I Saw the Biggest Spider Ever in Peru and My Pants Were Down

In 2008, if you wanted to get to Machu Picchu, you had to take a long, blue train that rolled slowly through Peru’s jungle and mountains. The train stopped several times along the way so riders could refresh, and maybe shop, at little shanty markets, with buildings made of concrete blocks, plywood, and thatch roofs.

At one of these stops I asked a merchant for a baños and he pointed around the backside of the long, concrete building. Those Incans didn’t think much for outdoor lighting, so I sorta followed the wall by moonlight. I found a door ajar and saw a faintly illuminated toilet inside. When I swung the door open I immediately felt around the wall for a light switch, patting my palm and fingers over the cool concreted blocks. Finally, I found the switch, beneath the vanity mirror, and the little room lit up as I pulled my pants down.

Then, as I looked up, I nearly gasped out my spirit when I saw her and her many little children making their way up the wall, just a couple inches from the switch where I had just patted my naked hand. And she was bigger than that feeble hand, and the thought of touching her horrified me in slow motion, and I yanked my pants back up and leapt out of the little room, while my inner child shrieked for mommy, or maybe lamented the absence of a good God.

Back under the cool light of the distant moon, I girded my loins and decided to attempt a photograph of the beast. I prepared my camera, took a breath, and approached the illuminated doorway. Terror hassled me and I had a hard time keeping steady, so this is the best shot of the monster I could get:

Notice how the hairy-legged psycho has her fists up to fight.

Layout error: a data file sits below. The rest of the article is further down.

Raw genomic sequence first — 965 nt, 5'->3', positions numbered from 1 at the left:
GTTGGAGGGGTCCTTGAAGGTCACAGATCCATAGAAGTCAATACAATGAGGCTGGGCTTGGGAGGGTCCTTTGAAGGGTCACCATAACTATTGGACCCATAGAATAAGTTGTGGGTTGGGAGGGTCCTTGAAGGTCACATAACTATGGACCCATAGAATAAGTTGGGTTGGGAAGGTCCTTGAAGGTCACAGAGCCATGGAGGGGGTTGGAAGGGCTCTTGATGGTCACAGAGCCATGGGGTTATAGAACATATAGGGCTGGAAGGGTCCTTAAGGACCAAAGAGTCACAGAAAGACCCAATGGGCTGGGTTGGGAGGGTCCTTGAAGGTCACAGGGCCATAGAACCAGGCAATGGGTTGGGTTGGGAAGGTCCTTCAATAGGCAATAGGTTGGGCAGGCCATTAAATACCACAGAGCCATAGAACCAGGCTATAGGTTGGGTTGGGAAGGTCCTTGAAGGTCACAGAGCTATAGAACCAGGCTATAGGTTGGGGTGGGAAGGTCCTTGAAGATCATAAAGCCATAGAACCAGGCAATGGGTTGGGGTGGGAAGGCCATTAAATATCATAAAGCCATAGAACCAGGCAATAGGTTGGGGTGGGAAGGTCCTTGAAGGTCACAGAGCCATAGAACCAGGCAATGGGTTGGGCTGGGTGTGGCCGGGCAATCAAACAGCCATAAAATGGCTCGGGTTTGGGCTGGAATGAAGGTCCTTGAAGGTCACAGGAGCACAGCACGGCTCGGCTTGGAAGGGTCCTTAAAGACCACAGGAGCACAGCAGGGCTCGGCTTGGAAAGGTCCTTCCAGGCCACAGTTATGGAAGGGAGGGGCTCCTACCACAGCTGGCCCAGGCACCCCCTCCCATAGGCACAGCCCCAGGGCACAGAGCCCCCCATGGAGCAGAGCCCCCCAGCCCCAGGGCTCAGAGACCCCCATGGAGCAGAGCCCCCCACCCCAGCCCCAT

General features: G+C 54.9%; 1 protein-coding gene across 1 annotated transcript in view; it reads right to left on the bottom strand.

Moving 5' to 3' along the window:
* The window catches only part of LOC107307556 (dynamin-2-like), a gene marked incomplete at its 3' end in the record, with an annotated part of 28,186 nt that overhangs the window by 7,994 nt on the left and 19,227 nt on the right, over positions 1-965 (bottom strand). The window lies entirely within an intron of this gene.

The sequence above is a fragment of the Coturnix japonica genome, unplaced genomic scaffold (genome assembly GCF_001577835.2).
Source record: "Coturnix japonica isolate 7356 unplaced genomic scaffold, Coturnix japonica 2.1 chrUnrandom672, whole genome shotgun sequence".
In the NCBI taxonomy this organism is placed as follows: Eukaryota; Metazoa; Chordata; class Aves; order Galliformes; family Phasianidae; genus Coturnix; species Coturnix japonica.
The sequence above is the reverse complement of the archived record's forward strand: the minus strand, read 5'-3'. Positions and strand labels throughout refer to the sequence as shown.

As you may have inferred, I despise spiders. Spiders are not good. Did you know that after house spiders mate the female devours the male? She then lays about 40–50 eggs, consummating her narcissistic, exponential reduplication. And did you know that, for every person who walks the earth, about 2.8 million spiders crawl it? I devolve into quivering jelly when I see but only 1 spider. I’d stand no chance against 2.8 million. What I’m saying is, as mere humans, we each live on this planet because spiders let us live here.

But they watch us, and they wait.

I’m not the only God-seeker to shrink back from the arachs. C.S. Lewis echoes my own sentiment when he proclaims, “I would rather meet a ghost than a tarantula.” For Lewis, it was mostly the quasi-animated nature of the creature that curdled him: “Their angular limbs, their jerky movements, their dry, metallic noises, all suggest either machines that have come to life or life degenerating into mechanism.”

Lewis’ contribution to the discussion is valuable, but I have deeper suspicions fueling my animosity. To me it is not just the spider in its tangible form that is so deeply haunting.

Think about it: Spiders are too damn small to do all the things they do. In a single afternoon they can whip together geometrically perfect traps and know just where to place them for highest bug traffic. Then they find the perfect crevices to hide in. You can’t keep them out of your house (you might as well try ridding the world of advertisements as trying to rid your home of spiders). Seal the doors, seal the windows—they still get in! They know when you are approaching: watch them speed up (dang, they’re fast). All this with a brain no bigger than this period:

” . ”

Look at it! There’s no way! It doesn’t make sense! Something else must think for them! They must be controlled by evil spirits!

Why “evil” spirits? Because spiders are so despicable and rude. You could be in the family room dipping your chip in hummus while having a private conversation with a lover when: thp-thp-thp-thp, one crawls up the wall from behind the couch, having listened to every word of your intimate discussion. And those webs: beautiful and brilliant, for sure, yet cruel, merciless, and lacking all compassion. There, in sadistic geometry, the spider traps anything with even the smallest morsel of sustenance, then sloooowly sucks the life out of it. Intrusive, merciless, plotting & scheming, devouring, and thinking-thinking-thinking, all while being SO small!

Small, hairy-legged vessels of perfect evil. They are dark teleology: morbid evidence of an unholy spiritual reality. They creep across my scenes. They dwell in all my spaces. I gasp and flinch. I flex my stance. I pray to God, who is our only chance.

Dan Kent